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The "Exercise 1" Lesson is part of the full, Rethinking Asynchronous JavaScript course featured in this preview video. Here's what you'd learn in this lesson:

The code in exercise 1 will be reimplemented throughout the next seven exercises. Each time you will be using a different async pattern. In this exercise, you will write async flow-control code while only using callbacks.


Transcript from the "Exercise 1" Lesson

>> [MUSIC]

>> Kyle: So we're gonna do Exercise 1 okay. Now let me orient you to Exercise 1 and it's really important you get this orientation solid right now. Because we are going to revisit this same exercise all the way through seven, one, two, three, four, five, six, seven is the exact same problem domain.

Revisited in different asynchronous patterns so starting out with Exercise 1. Let's open up the Read Me in the ex1.js. Let's try to get more familiar with what this exercise is asking us to do. And honestly what it's asking us to do is I've attempted to articulate a pretty common pattern that we run into especially in the user interface of our systems.

What you're going to be asked to do is coordinate the responses to a set of fake AJAX calls. Fake AJAX calls cuz I don't want you to worry about setting up your own servers or any of the stuff so it's gonna pretend to do AJAX. And I've got random delays in there such that every time you run your program you're gonna get different behavior out of it.

Just like you would in the real world, okay? But these are fake AJAX they're not actually making network calls but it actually doesn't matter to us whether it's fake. What matters to us is that we want to pretend as if we're making calls and respond to the sequence of responses in a same way.

And the way we want to respond to that is we're going to request all three of them at the same time aka in parallel. We know we really should use the term concurrent but in parallel we want to make the same three responses at the same time, all right, same through request, at the same time.

Now, when we get a response back from file1 we want to print it right away. In fact, if we get file1 and file2 back, but file3 is still waiting, we want to print file1 and file2 right away. We want to render them as soon as possible, why? User perception of performance.

If we waited until all through, we were back before we printed them, the user is going to feel like the system is slower. But if we progressively run or whatever we have they're going to feel like it's faster that's a really important component of experiences user perception. Even if it takes the same amount of time the perception is important but one additional wrinkle, which is I want to make sure that those files print in the correct order.

So if I file2 comes back right away and file1 is still pending, don't print file2 yet. Wait until file1 gets there, and then print both of them. So what we're wanting to do is render ASAP but in the proper order. You see, there's a little bit of a twist here and that's intentional and that's a generalized statement of a pretty common pattern in user interface design.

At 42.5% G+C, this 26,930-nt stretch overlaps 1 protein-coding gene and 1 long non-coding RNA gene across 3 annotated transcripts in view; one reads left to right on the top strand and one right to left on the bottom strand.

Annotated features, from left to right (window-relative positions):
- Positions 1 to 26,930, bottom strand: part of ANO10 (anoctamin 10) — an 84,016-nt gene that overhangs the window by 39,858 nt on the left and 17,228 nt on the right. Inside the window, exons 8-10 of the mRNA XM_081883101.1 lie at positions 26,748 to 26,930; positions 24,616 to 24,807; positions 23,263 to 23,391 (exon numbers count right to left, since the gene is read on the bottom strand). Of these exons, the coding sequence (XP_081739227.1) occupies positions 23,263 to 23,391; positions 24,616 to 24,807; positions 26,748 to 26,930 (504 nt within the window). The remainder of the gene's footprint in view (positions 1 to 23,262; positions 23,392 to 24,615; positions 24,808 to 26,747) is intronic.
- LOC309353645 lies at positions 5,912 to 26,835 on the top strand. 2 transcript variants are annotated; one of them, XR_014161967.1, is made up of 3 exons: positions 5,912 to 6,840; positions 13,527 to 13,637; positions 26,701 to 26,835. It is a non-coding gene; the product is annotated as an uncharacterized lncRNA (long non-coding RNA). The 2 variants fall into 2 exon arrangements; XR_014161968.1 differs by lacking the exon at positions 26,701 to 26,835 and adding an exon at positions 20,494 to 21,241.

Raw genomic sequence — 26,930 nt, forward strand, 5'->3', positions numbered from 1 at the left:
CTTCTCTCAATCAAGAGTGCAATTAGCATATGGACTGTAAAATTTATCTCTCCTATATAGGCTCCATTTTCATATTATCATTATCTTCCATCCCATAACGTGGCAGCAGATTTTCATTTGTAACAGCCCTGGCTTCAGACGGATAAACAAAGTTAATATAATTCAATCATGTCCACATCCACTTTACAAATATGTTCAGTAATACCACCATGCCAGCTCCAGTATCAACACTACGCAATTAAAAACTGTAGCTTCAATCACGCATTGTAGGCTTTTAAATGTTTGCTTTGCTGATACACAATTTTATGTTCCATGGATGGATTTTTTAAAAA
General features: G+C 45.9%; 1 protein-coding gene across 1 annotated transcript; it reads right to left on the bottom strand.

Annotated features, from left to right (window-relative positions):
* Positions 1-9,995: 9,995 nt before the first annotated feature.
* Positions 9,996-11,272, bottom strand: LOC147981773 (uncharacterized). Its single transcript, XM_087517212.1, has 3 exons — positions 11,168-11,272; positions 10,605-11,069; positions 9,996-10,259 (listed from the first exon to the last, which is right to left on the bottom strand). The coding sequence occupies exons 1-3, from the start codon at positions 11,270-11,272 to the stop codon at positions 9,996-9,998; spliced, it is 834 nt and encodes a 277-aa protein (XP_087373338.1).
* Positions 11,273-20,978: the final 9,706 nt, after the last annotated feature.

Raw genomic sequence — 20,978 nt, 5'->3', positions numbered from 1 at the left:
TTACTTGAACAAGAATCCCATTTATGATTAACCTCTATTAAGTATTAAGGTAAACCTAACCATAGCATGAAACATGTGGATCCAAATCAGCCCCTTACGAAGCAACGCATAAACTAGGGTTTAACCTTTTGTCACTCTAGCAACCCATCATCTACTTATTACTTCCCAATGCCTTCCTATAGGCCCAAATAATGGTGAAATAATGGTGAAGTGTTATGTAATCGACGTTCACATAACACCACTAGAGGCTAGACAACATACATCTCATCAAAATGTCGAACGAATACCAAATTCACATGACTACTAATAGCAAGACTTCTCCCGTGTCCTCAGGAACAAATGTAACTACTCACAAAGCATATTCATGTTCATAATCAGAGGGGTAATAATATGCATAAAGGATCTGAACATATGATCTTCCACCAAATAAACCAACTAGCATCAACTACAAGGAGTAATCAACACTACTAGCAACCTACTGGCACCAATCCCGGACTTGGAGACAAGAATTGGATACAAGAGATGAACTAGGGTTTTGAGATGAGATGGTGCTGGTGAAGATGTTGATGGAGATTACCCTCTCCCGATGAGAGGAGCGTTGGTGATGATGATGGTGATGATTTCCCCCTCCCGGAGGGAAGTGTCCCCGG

Doing multiple things in parallel, waiting for them to come back, coordinating their responses, responding as soon as possible but making sure things happen in a same order. That's what this exercise calls for you to do. So let me orient you to ex1.js. You notice I have my fake AJAX, it's mapping from URL like file one to some contents and I've got some random delay in there.

I've got an output utility which is a convenient wrapper on the console along for you to use. Here's my getFile function it makes that fake AJAX call and this is the part where you need to start figuring out some code because it's pretty easy to call getFile three times in parallel.

I gave you that for free but the question is not how to coordinate the requests. The question is, how do I properly coordinate the responses and here is some hints for you. You're gonna have responses coming back, because the randomized threads you can have them come back in any particular order.

Some of them might come back too early. Which means we're going to need to have something hold onto some state for a while. You need some sort of global variable or object or array or something to hold on the responses in case you're not ready to print them.

And you need to figure out of all all these callbacks sharing over that or coordinating over that shared state and figuring out when it's okay to print something and only printing it once. All right, so we're going to take about I said five, we'll take ten minutes because I wanna make sure everybody plays around with this.

We'll take the ten minutes and then we are gonna take an afternoon break after the ten minutes, so we will come back. Talk through the solution and then that will be the time that we take our afternoon break. But I want you to play around with the pain of callbacks if you will by understanding just how hard it is to do what should be sort of a simple use case.

It's actually pretty difficult when you have to manage all that state yourself through callbacks.

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